## R2perform    0.319     0.078 0.157 0.458

On page 410 Hayes reported two sample means. Compute them like so.

mean(teams$negexp) %>% round(digits = 3)   # w_bar
## [1] -0.008
mean(teams$perform) %>% round(digits = 3)  # m_bar
## [1] -0.032

For our Figure 11.4 and other similar figures in this chapter, we’ll use spaghetti plots. Recall that with a spaghetti plots for linear models, we only need two values for the variable on the \(x\)-axis, rather than the typical 30+.

nd <-
  crossing(negtone = c(-.8, .8),
           negexp  = quantile(teams$negexp, probs = c(.16, .50, .84))) %>% 
  mutate(dysfunc = mean(teams$dysfunc))

Here’s our Figure 11.4, which uses only the first 40 HMC iterations for the spaghetti-plot lines.

# `fitted()`
fitted(model11.1, 
       newdata = nd,
       resp = "perform", 
       summary = F) %>% 
  # wrangle
  as_tibble() %>% 
  mutate(iter = 1:n()) %>% 
  pivot_longer(-iter) %>% 
  arrange(name, iter) %>% 
  select(-iter) %>% 
  bind_cols(expand(nd, nesting(negtone, negexp), iter = 1:4000)) %>% 
  mutate(negexp = factor(str_c("expresivity = ", negexp), 
                         levels = c("expresivity = -0.49", "expresivity = -0.06", "expresivity = 0.6"))) %>%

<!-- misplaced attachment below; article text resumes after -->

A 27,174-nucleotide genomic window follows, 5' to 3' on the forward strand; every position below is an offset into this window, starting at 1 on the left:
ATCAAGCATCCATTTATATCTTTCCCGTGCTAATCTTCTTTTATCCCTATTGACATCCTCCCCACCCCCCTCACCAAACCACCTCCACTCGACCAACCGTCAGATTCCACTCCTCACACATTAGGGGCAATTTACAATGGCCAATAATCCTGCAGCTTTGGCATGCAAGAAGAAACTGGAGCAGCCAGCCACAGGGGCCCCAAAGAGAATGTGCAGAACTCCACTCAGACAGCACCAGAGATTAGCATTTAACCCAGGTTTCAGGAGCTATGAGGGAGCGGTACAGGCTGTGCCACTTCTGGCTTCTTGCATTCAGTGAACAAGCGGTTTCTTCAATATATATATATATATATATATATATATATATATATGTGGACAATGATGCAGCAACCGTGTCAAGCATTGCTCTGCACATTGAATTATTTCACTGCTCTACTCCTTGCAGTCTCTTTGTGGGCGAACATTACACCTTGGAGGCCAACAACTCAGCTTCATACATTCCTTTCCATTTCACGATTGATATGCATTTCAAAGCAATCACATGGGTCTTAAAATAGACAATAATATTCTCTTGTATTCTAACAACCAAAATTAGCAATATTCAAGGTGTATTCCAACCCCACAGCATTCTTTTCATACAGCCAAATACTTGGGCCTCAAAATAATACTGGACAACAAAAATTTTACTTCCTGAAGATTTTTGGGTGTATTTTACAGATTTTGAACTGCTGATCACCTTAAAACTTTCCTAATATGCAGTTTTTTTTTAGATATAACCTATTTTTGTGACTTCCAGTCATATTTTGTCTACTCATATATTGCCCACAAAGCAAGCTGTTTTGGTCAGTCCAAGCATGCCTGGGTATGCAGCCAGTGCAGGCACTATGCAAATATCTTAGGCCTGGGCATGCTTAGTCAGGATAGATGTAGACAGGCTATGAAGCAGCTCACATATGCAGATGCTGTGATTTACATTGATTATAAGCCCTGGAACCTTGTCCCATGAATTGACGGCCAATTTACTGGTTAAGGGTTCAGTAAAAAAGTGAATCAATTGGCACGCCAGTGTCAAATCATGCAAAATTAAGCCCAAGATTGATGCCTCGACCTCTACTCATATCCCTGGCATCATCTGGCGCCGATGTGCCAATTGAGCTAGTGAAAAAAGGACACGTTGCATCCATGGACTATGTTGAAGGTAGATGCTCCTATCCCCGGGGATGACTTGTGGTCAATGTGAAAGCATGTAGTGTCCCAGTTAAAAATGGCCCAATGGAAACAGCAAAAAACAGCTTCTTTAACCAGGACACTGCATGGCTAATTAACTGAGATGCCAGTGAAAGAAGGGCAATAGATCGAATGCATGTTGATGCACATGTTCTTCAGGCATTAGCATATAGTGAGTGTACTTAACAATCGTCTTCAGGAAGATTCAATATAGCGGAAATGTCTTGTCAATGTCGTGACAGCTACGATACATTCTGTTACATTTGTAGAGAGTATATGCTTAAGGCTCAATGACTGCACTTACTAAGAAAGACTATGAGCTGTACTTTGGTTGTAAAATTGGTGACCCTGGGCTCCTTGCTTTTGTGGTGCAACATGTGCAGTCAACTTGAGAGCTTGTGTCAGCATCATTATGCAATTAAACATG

filter(iter < 41) %>% 
  
  # plot
  ggplot(aes(x = negtone, y = value, group = iter)) +
  geom_line(color = "skyblue3",
            size = 1/4) +
  coord_cartesian(xlim = c(-.5, .5),
                  ylim = c(-.6, .6)) +
  labs(x = expression(paste("Negative Tone of the Work Climate (", italic(M), ")")),
       y = "Team Performance") +
  theme_bw() +
  theme(panel.grid = element_blank(),
        strip.background = element_rect(color = "transparent", fill = "transparent")) +
  facet_wrap(~ negexp)

Also, the plot theme in this chapter is a nod to the style John Kruschke frequently uses in his papers and texts (e.g., Kruschke, 2015).

Using Hayes’s notation from the top of page 412, we can express \(M\)’s conditional effect on \(Y\) as

\[\theta_{M \rightarrow Y} = b_1 + b_3 W,\]

where \(M\) is negtone, \(Y\) is perform, and \(W\) is negexp. We can extract our posterior summaries for \(b_1\) and \(b_3\) like so.

fixef(model11.1)[c("perform_negtone", "perform_negtone:negexp"), ]
##                          Estimate Est.Error       Q2.5       Q97.5
## perform_negtone        -0.4335440 0.1357573 -0.6944009 -0.16598288
## perform_negtone:negexp -0.5141659 0.2458267 -1.0064484 -0.03698026

11.4 Estimation of a conditional process model using PROCESS

We just fit the model in the last section. No need to repeat.

11.5 Quantifying and visualizing (conditional) indirect and direct effects.